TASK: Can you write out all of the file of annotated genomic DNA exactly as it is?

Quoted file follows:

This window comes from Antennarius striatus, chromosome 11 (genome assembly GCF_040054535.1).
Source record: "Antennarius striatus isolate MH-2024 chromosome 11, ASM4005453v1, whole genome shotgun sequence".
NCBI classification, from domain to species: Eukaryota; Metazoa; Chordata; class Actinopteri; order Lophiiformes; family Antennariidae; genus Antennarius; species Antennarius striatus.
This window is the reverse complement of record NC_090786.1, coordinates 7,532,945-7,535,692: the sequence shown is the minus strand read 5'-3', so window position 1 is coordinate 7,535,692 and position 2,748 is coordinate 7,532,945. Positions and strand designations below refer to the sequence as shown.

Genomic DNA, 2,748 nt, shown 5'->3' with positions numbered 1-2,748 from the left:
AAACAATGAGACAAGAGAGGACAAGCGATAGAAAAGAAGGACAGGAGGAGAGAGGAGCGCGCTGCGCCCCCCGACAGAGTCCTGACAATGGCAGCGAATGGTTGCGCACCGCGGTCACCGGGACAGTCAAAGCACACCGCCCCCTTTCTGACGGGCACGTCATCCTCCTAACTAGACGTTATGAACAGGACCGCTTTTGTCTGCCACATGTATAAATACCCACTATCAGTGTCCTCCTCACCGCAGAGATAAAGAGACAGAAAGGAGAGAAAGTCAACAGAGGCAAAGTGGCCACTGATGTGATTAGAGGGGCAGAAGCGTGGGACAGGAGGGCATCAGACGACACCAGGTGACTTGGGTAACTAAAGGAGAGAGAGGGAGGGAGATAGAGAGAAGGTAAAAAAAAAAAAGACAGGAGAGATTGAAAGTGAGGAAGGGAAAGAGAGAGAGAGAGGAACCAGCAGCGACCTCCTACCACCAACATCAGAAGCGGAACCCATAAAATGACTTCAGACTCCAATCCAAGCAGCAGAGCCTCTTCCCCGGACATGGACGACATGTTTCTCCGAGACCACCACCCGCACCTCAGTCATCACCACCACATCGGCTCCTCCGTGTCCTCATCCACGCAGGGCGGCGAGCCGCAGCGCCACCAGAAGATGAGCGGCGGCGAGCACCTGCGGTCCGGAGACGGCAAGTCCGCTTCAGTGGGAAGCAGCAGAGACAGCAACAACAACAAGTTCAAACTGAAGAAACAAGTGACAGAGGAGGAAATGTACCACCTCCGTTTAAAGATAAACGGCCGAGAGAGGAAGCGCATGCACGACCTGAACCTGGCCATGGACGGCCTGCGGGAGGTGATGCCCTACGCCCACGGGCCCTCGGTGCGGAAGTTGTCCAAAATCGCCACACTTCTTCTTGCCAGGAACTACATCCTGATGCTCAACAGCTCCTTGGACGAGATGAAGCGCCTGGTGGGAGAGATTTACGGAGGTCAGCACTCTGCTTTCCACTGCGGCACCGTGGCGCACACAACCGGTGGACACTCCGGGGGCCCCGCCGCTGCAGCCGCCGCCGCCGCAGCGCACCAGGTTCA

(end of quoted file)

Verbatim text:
This window comes from Antennarius striatus, chromosome 11 (genome assembly GCF_040054535.1).
Source record: "Antennarius striatus isolate MH-2024 chromosome 11, ASM4005453v1, whole genome shotgun sequence".
NCBI classification, from domain to species: Eukaryota; Metazoa; Chordata; class Actinopteri; order Lophiiformes; family Antennariidae; genus Antennarius; species Antennarius striatus.
This window is the reverse complement of record NC_090786.1, coordinates 7,532,945-7,535,692: the sequence shown is the minus strand read 5'-3', so window position 1 is coordinate 7,535,692 and position 2,748 is coordinate 7,532,945. Positions and strand designations below refer to the sequence as shown.

Genomic DNA, 2,748 nt, shown 5'->3' with positions numbered 1-2,748 from the left:
AAACAATGAGACAAGAGAGGACAAGCGATAGAAAAGAAGGACAGGAGGAGAGAGGAGCGCGCTGCGCCCCCCGACAGAGTCCTGACAATGGCAGCGAATGGTTGCGCACCGCGGTCACCGGGACAGTCAAAGCACACCGCCCCCTTTCTGACGGGCACGTCATCCTCCTAACTAGACGTTATGAACAGGACCGCTTTTGTCTGCCACATGTATAAATACCCACTATCAGTGTCCTCCTCACCGCAGAGATAAAGAGACAGAAAGGAGAGAAAGTCAACAGAGGCAAAGTGGCCACTGATGTGATTAGAGGGGCAGAAGCGTGGGACAGGAGGGCATCAGACGACACCAGGTGACTTGGGTAACTAAAGGAGAGAGAGGGAGGGAGATAGAGAGAAGGTAAAAAAAAAAAAGACAGGAGAGATTGAAAGTGAGGAAGGGAAAGAGAGAGAGAGAGGAACCAGCAGCGACCTCCTACCACCAACATCAGAAGCGGAACCCATAAAATGACTTCAGACTCCAATCCAAGCAGCAGAGCCTCTTCCCCGGACATGGACGACATGTTTCTCCGAGACCACCACCCGCACCTCAGTCATCACCACCACATCGGCTCCTCCGTGTCCTCATCCACGCAGGGCGGCGAGCCGCAGCGCCACCAGAAGATGAGCGGCGGCGAGCACCTGCGGTCCGGAGACGGCAAGTCCGCTTCAGTGGGAAGCAGCAGAGACAGCAACAACAACAAGTTCAAACTGAAGAAACAAGTGACAGAGGAGGAAATGTACCACCTCCGTTTAAAGATAAACGGCCGAGAGAGGAAGCGCATGCACGACCTGAACCTGGCCATGGACGGCCTGCGGGAGGTGATGCCCTACGCCCACGGGCCCTCGGTGCGGAAGTTGTCCAAAATCGCCACACTTCTTCTTGCCAGGAACTACATCCTGATGCTCAACAGCTCCTTGGACGAGATGAAGCGCCTGGTGGGAGAGATTTACGGAGGTCAGCACTCTGCTTTCCACTGCGGCACCGTGGCGCACACAACCGGTGGACACTCCGGGGGCCCCGCCGCTGCAGCCGCCGCCGCCGCAGCGCACCAGGTTCA